But writers don’t this. They accept the criticism, and in many cases, they prove to the editor just how fine of a writer they are. After all who else but a truly talented writer can compose a sincere thank you note that eloquently states, “I appreciate your telling me what’s wrong with my work and that you aren’t going to publish it. And I hope that you get the opportunity to do this again in the near future.”

Jennifer Hudson didn’t win American Idol, but that didn’t stop her from pursuing her dream. Instead, she used her talents to audition for a role in a film. Sure, it would require her singing skills, but she would use them differently. Sometimes writers need to remember their writing talents can be used in many different ways.
Novels and short stories are not the only venues for publication. Writers need to realize this and expand their horizons.
It’s been a long-held belief by writers that magazine credits improve the odds of getting a book published. Maybe. Maybe not. But in the pursuit of those credits, many writers have found careers and talents they didn’t know they had. And more than a few writers have eventually used those newfound gifts to create the book they always wanted to write.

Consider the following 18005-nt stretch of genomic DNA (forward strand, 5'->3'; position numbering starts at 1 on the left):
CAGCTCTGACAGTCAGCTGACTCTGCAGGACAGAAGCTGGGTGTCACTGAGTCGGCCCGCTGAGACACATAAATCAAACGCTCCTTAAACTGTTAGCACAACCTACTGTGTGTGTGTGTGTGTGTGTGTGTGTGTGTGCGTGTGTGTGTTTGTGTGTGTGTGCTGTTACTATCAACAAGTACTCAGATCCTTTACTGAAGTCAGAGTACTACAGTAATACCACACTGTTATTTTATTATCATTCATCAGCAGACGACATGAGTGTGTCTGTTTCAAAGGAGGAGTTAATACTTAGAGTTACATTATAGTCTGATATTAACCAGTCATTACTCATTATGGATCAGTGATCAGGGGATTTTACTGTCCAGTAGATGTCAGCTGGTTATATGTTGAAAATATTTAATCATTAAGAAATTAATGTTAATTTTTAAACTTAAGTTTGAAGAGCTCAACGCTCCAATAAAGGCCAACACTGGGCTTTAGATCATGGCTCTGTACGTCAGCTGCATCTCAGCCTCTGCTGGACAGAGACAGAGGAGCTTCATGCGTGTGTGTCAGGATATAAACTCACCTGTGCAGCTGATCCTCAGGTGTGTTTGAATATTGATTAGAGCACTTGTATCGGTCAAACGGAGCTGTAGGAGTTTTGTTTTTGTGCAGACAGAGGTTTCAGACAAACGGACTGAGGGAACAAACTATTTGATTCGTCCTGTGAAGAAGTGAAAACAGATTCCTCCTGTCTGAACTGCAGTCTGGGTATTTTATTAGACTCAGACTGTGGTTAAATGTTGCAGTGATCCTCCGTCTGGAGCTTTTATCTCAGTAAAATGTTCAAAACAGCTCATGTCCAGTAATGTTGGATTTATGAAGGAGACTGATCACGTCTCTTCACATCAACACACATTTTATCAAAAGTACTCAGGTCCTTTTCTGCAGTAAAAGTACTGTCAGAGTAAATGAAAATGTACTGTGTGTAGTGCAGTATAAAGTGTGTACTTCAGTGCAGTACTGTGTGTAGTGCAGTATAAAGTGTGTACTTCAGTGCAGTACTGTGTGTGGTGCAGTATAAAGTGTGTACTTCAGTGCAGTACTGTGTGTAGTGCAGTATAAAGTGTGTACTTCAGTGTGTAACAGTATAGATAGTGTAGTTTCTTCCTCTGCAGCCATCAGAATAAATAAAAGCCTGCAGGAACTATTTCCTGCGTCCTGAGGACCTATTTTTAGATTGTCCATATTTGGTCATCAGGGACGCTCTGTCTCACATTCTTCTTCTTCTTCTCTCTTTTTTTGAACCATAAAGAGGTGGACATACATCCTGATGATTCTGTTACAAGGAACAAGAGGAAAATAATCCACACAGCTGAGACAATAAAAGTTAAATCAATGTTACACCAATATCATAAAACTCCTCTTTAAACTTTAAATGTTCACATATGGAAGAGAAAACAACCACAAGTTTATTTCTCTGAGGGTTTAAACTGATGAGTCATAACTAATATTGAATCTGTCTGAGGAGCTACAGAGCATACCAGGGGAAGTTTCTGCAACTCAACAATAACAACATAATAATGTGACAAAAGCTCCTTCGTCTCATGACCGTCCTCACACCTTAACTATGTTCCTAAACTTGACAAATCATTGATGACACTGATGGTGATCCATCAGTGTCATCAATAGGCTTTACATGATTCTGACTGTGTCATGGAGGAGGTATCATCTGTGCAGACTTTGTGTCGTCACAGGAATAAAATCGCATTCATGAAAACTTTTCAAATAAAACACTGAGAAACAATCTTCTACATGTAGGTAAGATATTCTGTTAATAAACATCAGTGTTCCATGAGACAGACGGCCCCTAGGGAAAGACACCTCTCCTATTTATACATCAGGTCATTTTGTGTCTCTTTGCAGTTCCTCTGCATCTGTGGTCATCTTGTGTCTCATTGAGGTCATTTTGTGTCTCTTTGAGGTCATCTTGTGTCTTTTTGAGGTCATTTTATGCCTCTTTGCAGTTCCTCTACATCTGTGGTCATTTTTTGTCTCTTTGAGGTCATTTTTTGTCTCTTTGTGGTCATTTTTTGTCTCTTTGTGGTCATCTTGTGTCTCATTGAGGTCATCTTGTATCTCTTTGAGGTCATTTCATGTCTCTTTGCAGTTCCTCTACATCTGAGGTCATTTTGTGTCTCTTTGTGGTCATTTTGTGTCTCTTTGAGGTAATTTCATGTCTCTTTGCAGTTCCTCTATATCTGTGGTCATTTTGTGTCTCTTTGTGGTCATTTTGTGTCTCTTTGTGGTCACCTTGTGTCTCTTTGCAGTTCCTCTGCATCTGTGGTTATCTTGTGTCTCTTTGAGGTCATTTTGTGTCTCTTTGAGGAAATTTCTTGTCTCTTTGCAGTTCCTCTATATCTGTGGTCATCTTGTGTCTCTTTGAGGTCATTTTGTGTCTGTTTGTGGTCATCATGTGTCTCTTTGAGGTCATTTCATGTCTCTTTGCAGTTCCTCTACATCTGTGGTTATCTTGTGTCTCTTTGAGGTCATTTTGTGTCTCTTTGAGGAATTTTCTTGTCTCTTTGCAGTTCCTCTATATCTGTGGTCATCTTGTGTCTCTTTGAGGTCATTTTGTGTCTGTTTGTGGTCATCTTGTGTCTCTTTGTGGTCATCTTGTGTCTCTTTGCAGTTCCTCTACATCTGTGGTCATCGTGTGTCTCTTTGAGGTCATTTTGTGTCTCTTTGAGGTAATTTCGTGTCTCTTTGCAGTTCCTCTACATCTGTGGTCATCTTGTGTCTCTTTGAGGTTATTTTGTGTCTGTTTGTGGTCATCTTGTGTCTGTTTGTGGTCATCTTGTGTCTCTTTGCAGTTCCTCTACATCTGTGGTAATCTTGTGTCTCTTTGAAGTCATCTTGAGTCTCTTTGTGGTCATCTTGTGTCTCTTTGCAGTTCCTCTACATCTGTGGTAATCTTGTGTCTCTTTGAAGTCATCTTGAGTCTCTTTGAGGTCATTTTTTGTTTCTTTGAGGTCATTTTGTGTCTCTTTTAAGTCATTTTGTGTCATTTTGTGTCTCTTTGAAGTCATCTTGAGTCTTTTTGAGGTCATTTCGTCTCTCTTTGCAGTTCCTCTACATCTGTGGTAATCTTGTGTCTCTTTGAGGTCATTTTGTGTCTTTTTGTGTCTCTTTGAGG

So your work has been turned down a few times. Whose work hasn’t? But unlike that constant reminder following Jennifer Hudson’s success, publishing is a forgiving business. And failures or rejections, while they may end up as inspirational stories for future writers, are quickly pardoned and forgotten. So when that “someday” arrives and your writing receives the recognition you have always known it deserves, headlines won’t read HarperCollins Wannabe Wins the Caldecott or Random House Reject Nabs Newbery.

Jennifer Hudson has never let an opportunity pass to thank American Idol for the role it played in her success. More likely than not, if she had won, her life would have been very different from what it is now.
Maybe she would have won a Grammy for her debut album, but it’s doubtful she would have had the time to audition for her role in Dreamgirls. The recognition she most certainly deserves might not have happened, if she had won the competition.
So, as a writer, if you can’t let go of the rejections, keep a list of all those who rejected your work. And when the honors finally do arrive, thank those people, publicly and sincerely, for saying, ”It’s not your time. Wait. Be patient.”
If it hadn’t been for them, you would have never found the perfect editor at the perfect publisher who recognized that you were good enough, and it was your time. 

Saturday, January 15, 2011

It Never Ends